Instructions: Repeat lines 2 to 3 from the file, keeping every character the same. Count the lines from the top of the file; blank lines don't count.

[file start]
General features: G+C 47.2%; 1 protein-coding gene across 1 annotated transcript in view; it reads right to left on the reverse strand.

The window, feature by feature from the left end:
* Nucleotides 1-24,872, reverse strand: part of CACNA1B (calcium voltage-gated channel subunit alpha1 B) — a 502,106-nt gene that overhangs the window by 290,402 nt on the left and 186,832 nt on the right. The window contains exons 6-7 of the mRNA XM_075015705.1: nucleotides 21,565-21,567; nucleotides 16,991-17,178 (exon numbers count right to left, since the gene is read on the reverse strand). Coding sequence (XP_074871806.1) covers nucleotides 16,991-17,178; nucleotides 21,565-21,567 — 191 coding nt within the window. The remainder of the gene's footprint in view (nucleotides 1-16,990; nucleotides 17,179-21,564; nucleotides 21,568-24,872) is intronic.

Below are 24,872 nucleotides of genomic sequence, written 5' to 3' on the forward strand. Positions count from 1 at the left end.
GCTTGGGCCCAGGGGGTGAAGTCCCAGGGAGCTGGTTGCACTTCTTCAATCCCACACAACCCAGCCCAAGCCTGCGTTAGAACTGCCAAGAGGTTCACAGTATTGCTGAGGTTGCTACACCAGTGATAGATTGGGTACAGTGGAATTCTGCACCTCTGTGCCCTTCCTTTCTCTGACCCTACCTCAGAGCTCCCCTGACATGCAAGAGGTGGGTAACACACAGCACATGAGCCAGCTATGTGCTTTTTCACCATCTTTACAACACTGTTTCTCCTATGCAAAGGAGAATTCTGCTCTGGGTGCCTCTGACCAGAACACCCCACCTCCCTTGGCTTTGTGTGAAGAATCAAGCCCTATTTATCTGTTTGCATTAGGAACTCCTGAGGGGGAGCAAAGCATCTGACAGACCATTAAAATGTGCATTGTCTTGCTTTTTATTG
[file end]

The window, feature by feature from the left end:
* Nucleotides 1-24,872, reverse strand: part of CACNA1B (calcium voltage-gated channel subunit alpha1 B) — a 502,106-nt gene that overhangs the window by 290,402 nt on the left and 186,832 nt on the right. The window contains exons 6-7 of the mRNA XM_075015705.1: nucleotides 21,565-21,567; nucleotides 16,991-17,178 (exon numbers count right to left, since the gene is read on the reverse strand). Coding sequence (XP_074871806.1) covers nucleotides 16,991-17,178; nucleotides 21,565-21,567 — 191 coding nt within the window. The remainder of the gene's footprint in view (nucleotides 1-16,990; nucleotides 17,179-21,564; nucleotides 21,568-24,872) is intronic.